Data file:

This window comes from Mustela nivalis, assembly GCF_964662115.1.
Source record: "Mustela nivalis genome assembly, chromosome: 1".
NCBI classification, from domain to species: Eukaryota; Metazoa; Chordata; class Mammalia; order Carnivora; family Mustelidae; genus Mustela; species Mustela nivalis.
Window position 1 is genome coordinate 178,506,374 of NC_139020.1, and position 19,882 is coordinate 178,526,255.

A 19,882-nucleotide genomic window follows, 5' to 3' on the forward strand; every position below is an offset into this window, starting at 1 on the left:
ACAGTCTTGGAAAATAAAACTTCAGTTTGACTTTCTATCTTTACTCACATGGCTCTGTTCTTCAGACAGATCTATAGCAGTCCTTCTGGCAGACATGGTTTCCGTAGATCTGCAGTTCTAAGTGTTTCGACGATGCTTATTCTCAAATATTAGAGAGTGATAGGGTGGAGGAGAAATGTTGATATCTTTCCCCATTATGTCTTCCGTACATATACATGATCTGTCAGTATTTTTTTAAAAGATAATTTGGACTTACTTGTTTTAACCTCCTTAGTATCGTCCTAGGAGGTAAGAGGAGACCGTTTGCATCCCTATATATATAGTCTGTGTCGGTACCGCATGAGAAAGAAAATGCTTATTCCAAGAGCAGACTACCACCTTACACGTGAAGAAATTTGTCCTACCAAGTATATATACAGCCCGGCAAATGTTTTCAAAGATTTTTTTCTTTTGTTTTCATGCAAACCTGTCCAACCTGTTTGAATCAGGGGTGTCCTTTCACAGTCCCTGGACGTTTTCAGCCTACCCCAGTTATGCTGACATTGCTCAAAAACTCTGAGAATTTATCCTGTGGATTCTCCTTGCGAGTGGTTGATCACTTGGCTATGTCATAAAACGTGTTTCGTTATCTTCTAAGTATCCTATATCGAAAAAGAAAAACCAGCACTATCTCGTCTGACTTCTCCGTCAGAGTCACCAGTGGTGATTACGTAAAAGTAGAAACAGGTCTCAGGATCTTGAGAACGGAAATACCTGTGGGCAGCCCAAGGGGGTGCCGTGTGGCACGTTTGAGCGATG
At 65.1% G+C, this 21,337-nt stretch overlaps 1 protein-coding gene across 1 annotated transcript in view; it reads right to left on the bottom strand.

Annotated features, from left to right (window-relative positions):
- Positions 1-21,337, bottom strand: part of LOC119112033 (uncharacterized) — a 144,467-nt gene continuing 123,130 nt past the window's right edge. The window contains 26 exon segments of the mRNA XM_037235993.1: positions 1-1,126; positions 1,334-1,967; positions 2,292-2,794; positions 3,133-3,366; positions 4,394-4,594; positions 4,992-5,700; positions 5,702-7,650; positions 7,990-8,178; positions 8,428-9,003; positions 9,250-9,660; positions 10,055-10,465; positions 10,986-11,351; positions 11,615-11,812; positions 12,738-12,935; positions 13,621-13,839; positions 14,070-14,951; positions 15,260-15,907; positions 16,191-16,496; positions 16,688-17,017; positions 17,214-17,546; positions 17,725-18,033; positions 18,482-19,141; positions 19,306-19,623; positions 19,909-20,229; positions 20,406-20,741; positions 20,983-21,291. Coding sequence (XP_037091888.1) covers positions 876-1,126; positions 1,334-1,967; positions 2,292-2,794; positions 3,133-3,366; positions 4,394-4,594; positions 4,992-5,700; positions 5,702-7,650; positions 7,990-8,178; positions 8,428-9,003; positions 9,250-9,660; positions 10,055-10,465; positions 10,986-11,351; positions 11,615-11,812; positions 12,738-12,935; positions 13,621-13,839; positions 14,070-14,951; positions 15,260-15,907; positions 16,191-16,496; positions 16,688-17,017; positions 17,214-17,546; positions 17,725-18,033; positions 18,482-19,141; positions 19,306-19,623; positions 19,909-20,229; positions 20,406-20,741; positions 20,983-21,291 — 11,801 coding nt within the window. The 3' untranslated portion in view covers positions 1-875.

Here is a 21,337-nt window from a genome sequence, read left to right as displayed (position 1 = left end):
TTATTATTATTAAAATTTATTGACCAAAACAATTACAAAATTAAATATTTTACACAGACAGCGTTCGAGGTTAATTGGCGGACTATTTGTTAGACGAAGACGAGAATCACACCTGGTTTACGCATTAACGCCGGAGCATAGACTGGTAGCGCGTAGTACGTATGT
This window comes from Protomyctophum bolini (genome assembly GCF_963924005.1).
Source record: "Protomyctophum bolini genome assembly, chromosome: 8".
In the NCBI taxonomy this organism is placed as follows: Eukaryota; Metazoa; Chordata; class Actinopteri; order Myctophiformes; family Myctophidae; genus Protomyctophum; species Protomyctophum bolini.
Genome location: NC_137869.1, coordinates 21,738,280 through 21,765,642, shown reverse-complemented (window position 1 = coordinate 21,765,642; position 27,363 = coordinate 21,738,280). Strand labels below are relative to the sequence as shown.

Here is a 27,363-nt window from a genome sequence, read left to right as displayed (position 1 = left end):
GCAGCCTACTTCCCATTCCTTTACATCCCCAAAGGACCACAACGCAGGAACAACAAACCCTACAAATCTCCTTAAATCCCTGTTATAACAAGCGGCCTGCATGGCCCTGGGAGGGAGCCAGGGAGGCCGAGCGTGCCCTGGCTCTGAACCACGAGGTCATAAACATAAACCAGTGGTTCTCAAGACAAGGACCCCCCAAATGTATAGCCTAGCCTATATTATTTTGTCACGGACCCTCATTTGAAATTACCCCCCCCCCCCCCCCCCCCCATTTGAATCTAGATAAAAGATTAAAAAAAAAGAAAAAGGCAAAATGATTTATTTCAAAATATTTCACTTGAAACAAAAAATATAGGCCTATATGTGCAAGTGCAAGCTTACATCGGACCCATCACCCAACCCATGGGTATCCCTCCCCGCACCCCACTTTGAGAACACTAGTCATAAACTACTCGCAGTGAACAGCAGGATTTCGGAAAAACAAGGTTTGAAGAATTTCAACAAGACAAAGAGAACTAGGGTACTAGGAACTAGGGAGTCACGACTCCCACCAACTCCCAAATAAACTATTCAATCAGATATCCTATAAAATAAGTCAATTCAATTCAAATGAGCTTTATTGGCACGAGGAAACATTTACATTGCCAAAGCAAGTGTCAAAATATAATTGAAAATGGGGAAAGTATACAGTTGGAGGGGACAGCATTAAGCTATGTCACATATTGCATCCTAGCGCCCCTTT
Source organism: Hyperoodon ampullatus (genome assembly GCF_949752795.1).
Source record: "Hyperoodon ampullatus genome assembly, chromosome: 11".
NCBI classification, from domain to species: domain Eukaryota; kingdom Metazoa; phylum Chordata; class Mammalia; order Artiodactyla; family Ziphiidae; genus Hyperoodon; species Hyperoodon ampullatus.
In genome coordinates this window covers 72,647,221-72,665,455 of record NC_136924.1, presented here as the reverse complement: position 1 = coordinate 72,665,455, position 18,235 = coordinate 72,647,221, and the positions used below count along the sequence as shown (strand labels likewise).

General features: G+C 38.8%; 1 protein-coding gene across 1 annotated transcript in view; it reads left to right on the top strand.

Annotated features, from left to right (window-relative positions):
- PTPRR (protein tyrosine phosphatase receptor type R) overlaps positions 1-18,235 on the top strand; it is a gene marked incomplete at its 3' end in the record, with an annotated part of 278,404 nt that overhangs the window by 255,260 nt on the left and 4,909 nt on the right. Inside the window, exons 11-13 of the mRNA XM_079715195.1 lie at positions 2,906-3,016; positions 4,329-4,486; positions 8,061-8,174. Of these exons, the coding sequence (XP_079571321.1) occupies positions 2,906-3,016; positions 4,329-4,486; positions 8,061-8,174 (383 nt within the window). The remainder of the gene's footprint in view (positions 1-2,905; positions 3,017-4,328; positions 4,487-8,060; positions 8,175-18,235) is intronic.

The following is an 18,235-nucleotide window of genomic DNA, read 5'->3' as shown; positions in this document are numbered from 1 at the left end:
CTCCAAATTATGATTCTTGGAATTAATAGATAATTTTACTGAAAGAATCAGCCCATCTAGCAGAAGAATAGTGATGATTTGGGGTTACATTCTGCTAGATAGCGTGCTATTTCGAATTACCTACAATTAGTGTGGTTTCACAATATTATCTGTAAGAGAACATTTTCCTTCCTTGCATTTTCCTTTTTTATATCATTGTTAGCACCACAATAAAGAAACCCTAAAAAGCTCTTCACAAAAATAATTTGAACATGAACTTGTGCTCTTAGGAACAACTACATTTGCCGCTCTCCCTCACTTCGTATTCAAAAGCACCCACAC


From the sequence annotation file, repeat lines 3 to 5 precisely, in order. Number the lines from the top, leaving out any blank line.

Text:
NCBI classification, from domain to species: Eukaryota; Metazoa; Chordata; class Mammalia; order Carnivora; family Mustelidae; genus Mustela; species Mustela nivalis.
Window position 1 is genome coordinate 178,506,374 of NC_139020.1, and position 19,882 is coordinate 178,526,255.

A 19,882-nucleotide genomic window follows, 5' to 3' on the forward strand; every position below is an offset into this window, starting at 1 on the left: